The farrier came this week. This is not usually a major event in the calendar, but this time he had come to take my old mare’s shoes off for the last ever time.

She is now 26, and I have owned her since she turned 5, so it was a poignant moment, and between the tears on our last hack together it made me reflect on the passing of the years.

Molly is the first horse I ever owned, and also the best. She has lived out her entire life within about three miles of her birthplace.

Although she was a promising jumper, I have absolutely no competitive aspirations so all that has been asked of her is to hack out with me over the hills. She is the only horse I know who can eat a bulging handful of nuts with such care that not one ends up on the floor. She is unfailingly good natured. I can honestly say that I have never seen her put her ears back in anger.

In over 20 years I have fallen off her precisely three times; each fall a slow undignified exit out of the side door because I had forgotten to tighten my girth properly. Yet she is anything but a plod. She loved a good hooley right up to her retirement day, but I always knew she would let me know when it was time to hang up her tack for the last time, and she did.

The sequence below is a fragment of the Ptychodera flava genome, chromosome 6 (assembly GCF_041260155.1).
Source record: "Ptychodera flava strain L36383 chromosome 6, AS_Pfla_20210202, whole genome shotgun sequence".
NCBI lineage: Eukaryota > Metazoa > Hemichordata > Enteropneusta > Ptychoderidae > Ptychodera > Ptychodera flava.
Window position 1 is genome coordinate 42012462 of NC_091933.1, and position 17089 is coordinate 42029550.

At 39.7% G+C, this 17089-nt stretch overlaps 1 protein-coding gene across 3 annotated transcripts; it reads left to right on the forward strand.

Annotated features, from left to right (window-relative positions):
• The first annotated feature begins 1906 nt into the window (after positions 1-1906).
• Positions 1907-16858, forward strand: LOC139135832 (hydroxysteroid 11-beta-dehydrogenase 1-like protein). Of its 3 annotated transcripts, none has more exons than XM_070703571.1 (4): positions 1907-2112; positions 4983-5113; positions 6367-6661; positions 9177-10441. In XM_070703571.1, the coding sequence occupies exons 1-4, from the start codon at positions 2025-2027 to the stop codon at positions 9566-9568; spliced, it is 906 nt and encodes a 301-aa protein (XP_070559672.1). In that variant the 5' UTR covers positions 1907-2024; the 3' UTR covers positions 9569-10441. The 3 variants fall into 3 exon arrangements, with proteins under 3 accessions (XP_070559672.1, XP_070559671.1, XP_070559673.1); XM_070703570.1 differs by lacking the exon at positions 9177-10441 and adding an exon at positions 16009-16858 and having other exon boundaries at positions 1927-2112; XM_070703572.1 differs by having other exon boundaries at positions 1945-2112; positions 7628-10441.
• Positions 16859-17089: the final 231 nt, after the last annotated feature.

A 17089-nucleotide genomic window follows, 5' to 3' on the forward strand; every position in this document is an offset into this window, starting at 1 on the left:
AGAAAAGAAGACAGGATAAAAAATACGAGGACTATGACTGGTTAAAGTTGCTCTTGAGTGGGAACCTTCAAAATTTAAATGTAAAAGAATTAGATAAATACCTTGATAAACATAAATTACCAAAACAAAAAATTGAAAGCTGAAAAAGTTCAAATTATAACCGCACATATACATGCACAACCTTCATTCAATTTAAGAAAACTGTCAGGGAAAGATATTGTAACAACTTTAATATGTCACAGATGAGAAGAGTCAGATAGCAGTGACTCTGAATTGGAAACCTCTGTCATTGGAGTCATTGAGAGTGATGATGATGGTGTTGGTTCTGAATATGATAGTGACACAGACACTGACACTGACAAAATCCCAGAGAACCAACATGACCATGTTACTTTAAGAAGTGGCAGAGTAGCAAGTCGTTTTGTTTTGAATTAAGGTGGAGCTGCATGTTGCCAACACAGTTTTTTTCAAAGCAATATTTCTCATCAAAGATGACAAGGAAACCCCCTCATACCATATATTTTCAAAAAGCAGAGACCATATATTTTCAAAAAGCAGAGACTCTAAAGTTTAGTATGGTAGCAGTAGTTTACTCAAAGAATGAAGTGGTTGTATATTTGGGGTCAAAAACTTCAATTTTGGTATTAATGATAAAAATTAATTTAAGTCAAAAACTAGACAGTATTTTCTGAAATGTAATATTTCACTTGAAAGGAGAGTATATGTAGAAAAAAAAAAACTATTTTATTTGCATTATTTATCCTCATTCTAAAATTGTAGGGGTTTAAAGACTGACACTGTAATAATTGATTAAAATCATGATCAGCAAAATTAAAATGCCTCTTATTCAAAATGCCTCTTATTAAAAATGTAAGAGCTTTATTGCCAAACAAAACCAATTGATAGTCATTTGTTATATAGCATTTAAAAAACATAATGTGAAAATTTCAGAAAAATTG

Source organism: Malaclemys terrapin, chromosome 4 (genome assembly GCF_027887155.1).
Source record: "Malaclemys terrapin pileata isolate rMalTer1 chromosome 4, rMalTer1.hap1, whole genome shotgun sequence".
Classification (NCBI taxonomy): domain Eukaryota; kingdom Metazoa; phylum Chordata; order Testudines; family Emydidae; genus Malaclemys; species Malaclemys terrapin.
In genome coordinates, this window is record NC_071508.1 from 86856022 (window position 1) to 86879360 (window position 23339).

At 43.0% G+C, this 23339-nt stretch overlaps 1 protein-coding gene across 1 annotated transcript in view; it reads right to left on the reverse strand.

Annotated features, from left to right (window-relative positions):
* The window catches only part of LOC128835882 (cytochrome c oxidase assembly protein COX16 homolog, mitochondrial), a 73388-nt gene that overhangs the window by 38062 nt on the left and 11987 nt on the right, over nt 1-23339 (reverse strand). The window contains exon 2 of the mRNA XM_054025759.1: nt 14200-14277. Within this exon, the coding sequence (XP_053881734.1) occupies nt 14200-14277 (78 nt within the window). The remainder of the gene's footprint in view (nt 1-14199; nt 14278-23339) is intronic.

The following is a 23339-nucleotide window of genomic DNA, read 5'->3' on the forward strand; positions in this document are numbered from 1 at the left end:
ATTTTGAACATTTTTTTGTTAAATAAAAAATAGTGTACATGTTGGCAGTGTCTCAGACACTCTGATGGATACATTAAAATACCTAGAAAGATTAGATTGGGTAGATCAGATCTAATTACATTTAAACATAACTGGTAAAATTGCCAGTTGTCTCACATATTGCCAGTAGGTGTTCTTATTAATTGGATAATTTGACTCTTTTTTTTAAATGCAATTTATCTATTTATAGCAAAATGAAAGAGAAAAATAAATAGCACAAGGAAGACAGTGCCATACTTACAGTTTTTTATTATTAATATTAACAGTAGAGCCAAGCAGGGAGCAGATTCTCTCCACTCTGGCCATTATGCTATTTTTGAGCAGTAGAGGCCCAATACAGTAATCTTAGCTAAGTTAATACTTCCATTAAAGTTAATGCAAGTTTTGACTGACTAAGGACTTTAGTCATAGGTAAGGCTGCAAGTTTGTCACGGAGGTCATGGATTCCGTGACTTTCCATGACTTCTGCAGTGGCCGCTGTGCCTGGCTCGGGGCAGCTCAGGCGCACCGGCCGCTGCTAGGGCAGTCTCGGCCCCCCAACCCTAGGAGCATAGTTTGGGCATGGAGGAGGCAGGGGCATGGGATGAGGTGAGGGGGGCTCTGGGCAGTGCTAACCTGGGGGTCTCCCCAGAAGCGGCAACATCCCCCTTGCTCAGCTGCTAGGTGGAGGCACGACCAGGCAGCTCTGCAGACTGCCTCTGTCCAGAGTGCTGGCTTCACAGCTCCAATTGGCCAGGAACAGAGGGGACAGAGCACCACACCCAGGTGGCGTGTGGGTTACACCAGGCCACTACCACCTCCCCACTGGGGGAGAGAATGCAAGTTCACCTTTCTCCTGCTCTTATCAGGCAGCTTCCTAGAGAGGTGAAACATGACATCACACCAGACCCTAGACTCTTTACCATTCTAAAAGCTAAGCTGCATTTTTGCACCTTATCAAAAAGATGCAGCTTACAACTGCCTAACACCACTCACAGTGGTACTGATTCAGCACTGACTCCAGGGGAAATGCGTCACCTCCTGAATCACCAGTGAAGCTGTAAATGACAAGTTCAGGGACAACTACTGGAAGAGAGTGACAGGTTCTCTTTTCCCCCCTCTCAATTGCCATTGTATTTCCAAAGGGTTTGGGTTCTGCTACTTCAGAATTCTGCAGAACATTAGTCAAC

Mind you, when her replacement arrived on the yard a few weeks ago, she forgot her age, rediscovered her inner five-year-old and flirted outrageously. I have to admit he is exceptionally handsome – think young George Clooney in the early years of ER – but that was really no excuse for the unfettered squealing and prancing. She was all over him like a rash. In the end I had to have a word.

“Molly,” I said, “this has to stop. You’re letting me down, you’re letting yourself down….” She was unperturbed. It’s obviously her intention to grow old disgracefully and I have a sneaking respect for that.

My feisty Yorkshire mother-in-law turns 90 this month. She is still sharp as a tack mentally but naturally she is feeling the physical side effects of her advanced age.

While she was chatting to my eldest daughter on the phone the other day she confided: “Bodies are like houses, Tess, and the plumbing’s going in mine.”

This week’s photo shows Molly at 26 enjoying a warm bath. She will live out her life with me in retirement for as long as she is well and happy. I go to a lot of horse shows and watch a lot of champions being crowned, but Molly has proven to me over our life together that you don’t need to win a champion rosette to be a great horse.